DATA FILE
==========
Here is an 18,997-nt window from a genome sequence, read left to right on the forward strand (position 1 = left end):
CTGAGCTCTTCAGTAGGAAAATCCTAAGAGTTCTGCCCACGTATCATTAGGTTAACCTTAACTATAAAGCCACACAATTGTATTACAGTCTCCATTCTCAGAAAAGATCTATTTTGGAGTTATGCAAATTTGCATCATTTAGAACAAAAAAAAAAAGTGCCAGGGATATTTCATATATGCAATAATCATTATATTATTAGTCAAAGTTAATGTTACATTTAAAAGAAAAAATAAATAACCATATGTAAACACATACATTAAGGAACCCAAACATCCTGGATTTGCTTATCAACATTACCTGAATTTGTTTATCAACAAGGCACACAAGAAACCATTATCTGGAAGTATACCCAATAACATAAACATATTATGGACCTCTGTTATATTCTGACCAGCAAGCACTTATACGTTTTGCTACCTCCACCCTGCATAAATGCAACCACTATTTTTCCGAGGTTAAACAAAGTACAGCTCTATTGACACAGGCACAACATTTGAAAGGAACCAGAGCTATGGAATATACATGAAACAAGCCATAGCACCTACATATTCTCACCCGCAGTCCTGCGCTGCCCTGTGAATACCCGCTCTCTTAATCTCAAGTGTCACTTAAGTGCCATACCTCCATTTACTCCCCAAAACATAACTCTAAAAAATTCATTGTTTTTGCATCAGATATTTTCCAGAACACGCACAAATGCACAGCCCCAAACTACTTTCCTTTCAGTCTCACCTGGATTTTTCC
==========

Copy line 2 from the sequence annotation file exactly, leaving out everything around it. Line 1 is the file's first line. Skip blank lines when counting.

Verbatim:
CTGAGCTCTTCAGTAGGAAAATCCTAAGAGTTCTGCCCACGTATCATTAGGTTAACCTTAACTATAAAGCCACACAATTGTATTACAGTCTCCATTCTCAGAAAAGATCTATTTTGGAGTTATGCAAATTTGCATCATTTAGAACAAAAAAAAAAAGTGCCAGGGATATTTCATATATGCAATAATCATTATATTATTAGTCAAAGTTAATGTTACATTTAAAAGAAAAAATAAATAACCATATGTAAACACATACATTAAGGAACCCAAACATCCTGGATTTGCTTATCAACATTACCTGAATTTGTTTATCAACAAGGCACACAAGAAACCATTATCTGGAAGTATACCCAATAACATAAACATATTATGGACCTCTGTTATATTCTGACCAGCAAGCACTTATACGTTTTGCTACCTCCACCCTGCATAAATGCAACCACTATTTTTCCGAGGTTAAACAAAGTACAGCTCTATTGACACAGGCACAACATTTGAAAGGAACCAGAGCTATGGAATATACATGAAACAAGCCATAGCACCTACATATTCTCACCCGCAGTCCTGCGCTGCCCTGTGAATACCCGCTCTCTTAATCTCAAGTGTCACTTAAGTGCCATACCTCCATTTACTCCCCAAAACATAACTCTAAAAAATTCATTGTTTTTGCATCAGATATTTTCCAGAACACGCACAAATGCACAGCCCCAAACTACTTTCCTTTCAGTCTCACCTGGATTTTTCC